Second only to bathrooms, the second biggest residential use is laundry. Older washing machines can use 40 gallons per load, while new washing machines can use as little as 10-15 gallons per load. (Look for the Energy Star label). If they have high-efficiency clothes washers, provide detergents specifically formulated for these types of machines and only use the required amount to get clothing and bedding clean which is often less than recommended, particularly with soft water.


The second concern is peak loading of water and cleaning products.

There are two common types of short-term rentals — ones that book weekly and others that will rent for as short as one night. In either case, when one rental party leaves the entire home is cleaned top to bottom and all the laundry is typically done in a short period of time. During the COVID-19 pandemic, many rental properties increased use of anti-bacterial and disinfecting products.

Owners should be encouraged to limit the use of sanitizing products. Particularly with larger homes and large parties, the bedding and towels should be swapped out with clean ones and the laundry done at an alternate location such as a laundromat. Days with large flows have the risk of causing turbulence in the septic tank, which can cause the sludge and scum to reach downstream components.

During these high flow events the hydraulic retention time of advanced treatment systems will be reduced and soil treatment system can be overloaded. If a septic system is set up for time-dosing, alarms may go off alerting of high water levels, which renters typically ignore. 

The third concern is having renters who do not understand how septic systems work and the limitations and rules around proper use. The largest challenge is often flushing of items that do not decompose, such as sanitizing wipes, dental floss, paper towels, cigarettes, feminine products, diapers, etc. Property owners should have signs posted informing renters of proper disposal of these items in the garbage.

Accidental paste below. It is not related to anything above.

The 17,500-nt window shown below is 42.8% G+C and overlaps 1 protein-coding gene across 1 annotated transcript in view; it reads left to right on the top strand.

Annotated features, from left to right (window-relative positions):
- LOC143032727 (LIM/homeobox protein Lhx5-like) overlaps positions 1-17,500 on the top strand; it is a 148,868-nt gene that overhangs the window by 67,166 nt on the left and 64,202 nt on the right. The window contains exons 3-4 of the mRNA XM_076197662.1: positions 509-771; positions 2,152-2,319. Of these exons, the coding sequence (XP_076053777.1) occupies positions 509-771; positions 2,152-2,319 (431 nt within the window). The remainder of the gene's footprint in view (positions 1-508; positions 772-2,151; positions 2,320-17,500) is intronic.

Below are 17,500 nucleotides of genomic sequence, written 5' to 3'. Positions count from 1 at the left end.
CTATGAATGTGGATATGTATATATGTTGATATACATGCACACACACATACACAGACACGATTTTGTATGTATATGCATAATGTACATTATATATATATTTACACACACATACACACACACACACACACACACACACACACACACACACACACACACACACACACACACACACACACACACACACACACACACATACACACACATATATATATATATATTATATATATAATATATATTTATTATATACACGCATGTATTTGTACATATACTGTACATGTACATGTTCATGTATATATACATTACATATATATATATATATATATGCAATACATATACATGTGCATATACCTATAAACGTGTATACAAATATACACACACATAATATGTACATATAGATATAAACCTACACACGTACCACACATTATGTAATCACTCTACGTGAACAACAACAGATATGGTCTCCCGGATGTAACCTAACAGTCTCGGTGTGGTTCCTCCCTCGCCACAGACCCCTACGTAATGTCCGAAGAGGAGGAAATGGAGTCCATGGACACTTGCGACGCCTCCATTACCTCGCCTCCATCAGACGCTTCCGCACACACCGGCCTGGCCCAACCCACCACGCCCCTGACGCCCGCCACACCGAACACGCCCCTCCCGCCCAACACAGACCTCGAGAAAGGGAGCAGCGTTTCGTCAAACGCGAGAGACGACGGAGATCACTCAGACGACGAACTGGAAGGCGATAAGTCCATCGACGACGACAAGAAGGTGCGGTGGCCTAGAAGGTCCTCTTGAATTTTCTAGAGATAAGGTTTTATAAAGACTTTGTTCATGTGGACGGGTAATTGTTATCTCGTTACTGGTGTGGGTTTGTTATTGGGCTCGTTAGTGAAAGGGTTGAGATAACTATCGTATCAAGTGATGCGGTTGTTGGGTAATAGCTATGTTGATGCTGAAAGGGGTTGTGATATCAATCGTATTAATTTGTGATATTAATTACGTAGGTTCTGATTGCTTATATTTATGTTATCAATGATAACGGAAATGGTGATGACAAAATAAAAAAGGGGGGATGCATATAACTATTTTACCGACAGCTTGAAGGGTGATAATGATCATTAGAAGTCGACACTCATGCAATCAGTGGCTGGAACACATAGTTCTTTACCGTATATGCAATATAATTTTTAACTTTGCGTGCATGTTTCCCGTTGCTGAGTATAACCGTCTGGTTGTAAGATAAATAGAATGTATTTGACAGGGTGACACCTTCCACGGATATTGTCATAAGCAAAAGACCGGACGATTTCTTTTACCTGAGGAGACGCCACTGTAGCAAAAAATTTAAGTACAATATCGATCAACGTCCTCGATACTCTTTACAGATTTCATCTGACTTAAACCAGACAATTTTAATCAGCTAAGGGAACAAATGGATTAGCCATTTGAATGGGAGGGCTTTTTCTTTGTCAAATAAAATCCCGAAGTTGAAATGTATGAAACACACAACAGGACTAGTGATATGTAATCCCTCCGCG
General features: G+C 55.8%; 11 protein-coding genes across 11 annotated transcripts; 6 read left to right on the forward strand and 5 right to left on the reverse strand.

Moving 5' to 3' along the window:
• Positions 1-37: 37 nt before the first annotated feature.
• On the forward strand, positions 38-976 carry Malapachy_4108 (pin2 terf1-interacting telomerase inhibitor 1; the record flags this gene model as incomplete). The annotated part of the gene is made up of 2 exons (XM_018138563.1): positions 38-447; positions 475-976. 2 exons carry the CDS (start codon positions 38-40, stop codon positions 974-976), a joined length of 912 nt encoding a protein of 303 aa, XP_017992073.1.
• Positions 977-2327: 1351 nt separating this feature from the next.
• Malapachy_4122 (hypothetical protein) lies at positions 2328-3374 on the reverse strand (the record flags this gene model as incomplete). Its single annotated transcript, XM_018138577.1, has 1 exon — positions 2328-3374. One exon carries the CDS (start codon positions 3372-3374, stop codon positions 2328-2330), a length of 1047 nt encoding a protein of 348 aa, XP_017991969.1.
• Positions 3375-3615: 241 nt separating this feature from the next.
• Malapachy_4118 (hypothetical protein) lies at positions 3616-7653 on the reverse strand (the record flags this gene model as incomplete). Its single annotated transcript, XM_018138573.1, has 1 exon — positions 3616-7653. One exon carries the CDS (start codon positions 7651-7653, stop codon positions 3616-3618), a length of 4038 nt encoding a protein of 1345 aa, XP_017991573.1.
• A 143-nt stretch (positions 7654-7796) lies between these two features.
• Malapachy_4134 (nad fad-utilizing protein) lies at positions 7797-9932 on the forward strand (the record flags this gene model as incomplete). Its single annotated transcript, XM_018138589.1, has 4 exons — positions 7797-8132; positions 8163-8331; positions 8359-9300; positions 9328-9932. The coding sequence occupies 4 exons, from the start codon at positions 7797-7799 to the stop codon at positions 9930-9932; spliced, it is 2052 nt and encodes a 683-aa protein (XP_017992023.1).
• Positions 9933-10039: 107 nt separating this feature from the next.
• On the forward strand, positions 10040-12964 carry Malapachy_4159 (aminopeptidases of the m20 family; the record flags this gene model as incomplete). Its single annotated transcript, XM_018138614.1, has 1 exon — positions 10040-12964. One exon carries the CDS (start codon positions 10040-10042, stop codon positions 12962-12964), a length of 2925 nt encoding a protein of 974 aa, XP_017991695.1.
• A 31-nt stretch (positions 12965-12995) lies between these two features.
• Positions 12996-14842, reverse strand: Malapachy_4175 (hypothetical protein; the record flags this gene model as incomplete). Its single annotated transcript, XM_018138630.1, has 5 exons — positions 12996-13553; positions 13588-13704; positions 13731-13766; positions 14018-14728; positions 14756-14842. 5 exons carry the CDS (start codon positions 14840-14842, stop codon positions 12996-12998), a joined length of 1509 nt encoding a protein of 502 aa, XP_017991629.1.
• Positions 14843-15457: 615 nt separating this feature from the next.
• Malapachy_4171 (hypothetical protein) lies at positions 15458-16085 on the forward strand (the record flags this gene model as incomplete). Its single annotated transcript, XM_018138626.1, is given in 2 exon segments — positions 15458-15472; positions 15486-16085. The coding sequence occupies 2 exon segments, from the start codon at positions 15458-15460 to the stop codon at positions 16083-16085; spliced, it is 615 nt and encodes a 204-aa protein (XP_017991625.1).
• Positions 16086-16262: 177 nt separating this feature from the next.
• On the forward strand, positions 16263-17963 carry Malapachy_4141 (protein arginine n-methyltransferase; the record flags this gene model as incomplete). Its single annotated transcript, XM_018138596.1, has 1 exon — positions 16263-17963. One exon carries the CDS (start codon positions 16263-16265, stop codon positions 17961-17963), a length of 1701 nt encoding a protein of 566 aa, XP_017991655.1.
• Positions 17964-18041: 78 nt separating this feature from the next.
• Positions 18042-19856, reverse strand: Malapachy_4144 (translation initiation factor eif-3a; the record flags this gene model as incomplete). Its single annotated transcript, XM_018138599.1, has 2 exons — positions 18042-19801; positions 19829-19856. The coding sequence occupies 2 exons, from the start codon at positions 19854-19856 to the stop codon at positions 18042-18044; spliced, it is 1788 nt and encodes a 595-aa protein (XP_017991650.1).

Another issue is the amount of food waste discharged to the system. Often with groups, large meals are prepared, adding a lot of food waste during the cooking and cleanup. Grease, oils and fats may be dumped down the drain. Owners of rental properties should not install garbage disposals, and educate renters on the proper way to discard excess food waste. 

The U.S. Environmental Protection Agency has developed outreach materials that can be used to help educate rental guests with tips on what to put (or not put) down the sink and/or drain. See www.epa.gov/septic/owners-rental-property-septic-systems/


On the management and maintenance side of things, heavily used rental properties should have more frequent service visits. These visits can help alert owners of system abuse and needed maintenance before serious problems arise. On conventional systems, annual service visits are advised to measure the accumulation of sludge and scum, along with an evaluation of overall system performance. Advanced treatment systems may also need increased maintenance.